Vim: straightforward LSP setup with autocompletion.

This is a quick guide to setting up Language Server Protocol ( for vim.

You will need Vim 8 or NeoVim.

LSP setup consists of a client and one or more servers.

The client is installed as a vim plugin.  Servers are easily installed with another vim plugin.

Install the plugins

Install the following plugins with your favorite plugin management solution, like, or Vim 8’s native packages (see :help packages for more):

Vim-lsp is the LSP client.

Vim-lsp-settings is a companion plugin that provides a convenient way of installing LSP server configurations.

Asyncomplete is a completion engine for Vim, and asyncomplete-lsp is a companion plugin that configures it to work with vim-lsp.

Configure an LSP server

Open a file of the type you want to have LSP enabled for.  For example, I work with TypeScript a lot, so I open any file with the .ts extension.

You can confirm that vim recognizes the filetype correctly by running :set ft? in Vim and looking at the output.

Then, run :LspInstallServer, a command provided by vim-lsp-settings.

It will prompt you to choose a server and then install it. Note down what’s the name of the server, because you will probably want to find documentation for it at some point.

After that succeeds, restart vim, open the file again, and run :LspStatus.

If it prints running, you’re set!

Note that vim-lsp-settings doesn’t have configuration available for every single LSP server in existence, so even if it tells you that no server can be found, it doesn’t necessarily mean that there is no LSP server for the language of your choice.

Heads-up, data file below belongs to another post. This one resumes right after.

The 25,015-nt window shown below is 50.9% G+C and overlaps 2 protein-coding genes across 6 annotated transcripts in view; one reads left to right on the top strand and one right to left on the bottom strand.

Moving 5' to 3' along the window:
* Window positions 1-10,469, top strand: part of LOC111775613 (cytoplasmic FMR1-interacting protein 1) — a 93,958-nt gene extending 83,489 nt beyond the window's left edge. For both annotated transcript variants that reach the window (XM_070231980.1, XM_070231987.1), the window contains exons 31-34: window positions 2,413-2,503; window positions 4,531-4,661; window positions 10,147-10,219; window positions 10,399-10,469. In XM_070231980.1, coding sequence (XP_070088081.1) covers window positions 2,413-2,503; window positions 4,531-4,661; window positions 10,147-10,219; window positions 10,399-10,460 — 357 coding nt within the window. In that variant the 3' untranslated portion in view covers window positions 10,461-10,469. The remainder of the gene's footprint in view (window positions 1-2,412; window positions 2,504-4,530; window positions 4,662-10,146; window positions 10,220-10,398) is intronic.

If you can find a server implementation on, you can configure it manually by following the documentation of vim-lsp.

Usage and customization

Take a look at the documentation of vim-lsp and the documentation of the LSP server you’re using to learn what operations are available.

To get started, type :Lsp and <C-d> to see all commands provided by vim-lsp, but note that some of them might not work with every LSP server.

You will probably want to set up mappings for the commands you want to use often. Here are mine:

nnoremap <leader>dd :LspDefinition<cr>
nnoremap <leader>dn :LspNextDiagnostic<cr>
nnoremap <leader>dp :LspPreviousDiagnostic<cr>
nnoremap <leader>df :LspReferences<cr>
nnoremap <leader>dr :LspRename<cr>
nnoremap <leader>ds :LspStopServer<cr>
nnoremap <leader>dp :LspPeekDefinition<cr>
nnoremap <leader>da :LspCodeAction<cr>
nnoremap <leader>dh :LspHover<cr>
nnoremap <leader>df :LspDocumentFormat<cr> 
nnoremap <leader>dd :LspDefinition<cr>

One thing that seems missing to me in the set of commands provided by vim-lsp is a way to disable and enable LSP manually. But it turns out you can do it by calling the function lsp#disable():

:call lsp#disable()

You can map it as well:

nnoremap <leader>dq :call lsp#disable()

There is also a symmetrical function lsp#enable().

Notes on Vim compilation options

Vim-lsp docs mention that having a Vim installation with Lua support has performance benefits for some features.

You can check if you’re installation has the Lua support, run :version and see if it is included (+lua) or not (-lua).

To compile vim with your selection of features, follow


Vim-lsp is not the only LSP client available for Vim users.
Some alternatives: